Latincrypt 2017 Invited Speakers

Phillip Rogaway

University of California Davis, USA

Title: An Obsession with Definitions

 Many people seem to think that cryptography is only about the creation and analysis of cryptographic schemes.  This view ignores the
centrality of definitions in shaping the problems we collectively work on, and the way in which we address them. More than schemes or their
analysis, it is definitions that I myself have obsessed on. In this talk I’ll try to explain why, and talk about a few of these definitions:
authenticated key exchange, garbling schemes, online AE, and onion encryption.

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Nadia Heninger

University of Pennsylvania, USA

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Adi Shamir

Weizmann Institute of Science, Israel

Title: Towards Quantitative Analysis of Cyber Security

 Cyber security had become an extremely hot topic in the last few years, but almost all the research results published so far had been qualitative in nature: they do not formulate a precise mathematical model of the problem, do not numerically compare alternatives, and do not  try to find optimal solutions for cyber security problems. In this paper I will describe some initial attempts (developed jointly with Bar-On Dinur Dunkelman Hod Keller and Ronen)  to create such a quantitative theory of some particular subproblems in cyber security. In particular, I will consider the problem of how to protect a computer system against cyber and ransomware attacks by choosing an optimal backup scheme using k storage devices. While in standard backup schemes it is beneficial to backup as frequently as possible, in the case of sophisticated cyber attacks any attempt to connect a backup device to an already infected computer is likely to stealthily corrupt its data and thus make it unusable when the actual attack happens. Our formalization of the problem casts it as a special case of an online/offline optimization problem, in which the defender tries to minimize the maximal extra cost caused by his lack of knowledge about the time of the infection, and the strategies he can use resemble a pebbling game with k tokens which can be placed anywhere along the timeline. However, the optimal solution of this simple pebbling game is surprisingly complicated: concrete provably optimal backup strategies are known only for k<10, and only asymptotically optimal strategies are known for larger k.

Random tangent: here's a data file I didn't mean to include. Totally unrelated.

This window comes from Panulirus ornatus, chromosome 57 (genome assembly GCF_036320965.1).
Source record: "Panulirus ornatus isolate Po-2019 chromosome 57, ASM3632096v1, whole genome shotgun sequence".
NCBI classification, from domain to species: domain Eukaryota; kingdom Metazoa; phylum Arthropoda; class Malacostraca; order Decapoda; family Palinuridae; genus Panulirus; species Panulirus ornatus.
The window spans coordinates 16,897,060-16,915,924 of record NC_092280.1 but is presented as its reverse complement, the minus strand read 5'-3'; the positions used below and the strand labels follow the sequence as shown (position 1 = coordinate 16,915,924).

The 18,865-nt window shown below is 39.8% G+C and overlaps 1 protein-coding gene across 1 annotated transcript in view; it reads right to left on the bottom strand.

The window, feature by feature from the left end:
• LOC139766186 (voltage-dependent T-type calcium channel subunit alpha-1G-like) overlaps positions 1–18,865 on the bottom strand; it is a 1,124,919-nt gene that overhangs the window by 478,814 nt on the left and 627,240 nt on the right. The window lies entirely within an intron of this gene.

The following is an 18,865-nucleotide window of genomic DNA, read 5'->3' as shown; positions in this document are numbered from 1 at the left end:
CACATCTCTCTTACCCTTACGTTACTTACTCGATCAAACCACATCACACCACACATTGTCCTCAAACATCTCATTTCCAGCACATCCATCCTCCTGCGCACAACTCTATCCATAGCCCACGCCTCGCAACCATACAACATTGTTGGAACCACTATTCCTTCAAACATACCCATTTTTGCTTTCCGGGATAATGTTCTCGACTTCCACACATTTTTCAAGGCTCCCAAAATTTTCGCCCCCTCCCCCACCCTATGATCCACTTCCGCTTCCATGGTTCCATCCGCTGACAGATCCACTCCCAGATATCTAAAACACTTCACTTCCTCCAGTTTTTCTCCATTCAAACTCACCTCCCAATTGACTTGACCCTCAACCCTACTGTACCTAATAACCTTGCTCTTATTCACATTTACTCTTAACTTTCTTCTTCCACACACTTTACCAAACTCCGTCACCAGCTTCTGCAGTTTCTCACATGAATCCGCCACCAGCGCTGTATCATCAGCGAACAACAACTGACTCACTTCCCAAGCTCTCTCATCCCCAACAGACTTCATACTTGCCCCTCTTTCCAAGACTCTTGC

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Our mission

Latin America has a long tradition of excellent research in related fields but has relatively
few researchers in cryptology per se. Fifth International Conference on Cryptology and Information
Security in Latin America aims to convey the excitement of working in cryptology, helping
encourage and build cryptologic research capacity in the region, and improving connectivity to
the broader international community. This year provides a unique opportunity to reach out to
Cuba (which has historically been isolated through travel limitations and export controls), and
can be expected to draw many attendees both locally and from Latin America more broadly, as
well as interested people from the United States and around the world.

Our Sponsors & Organizers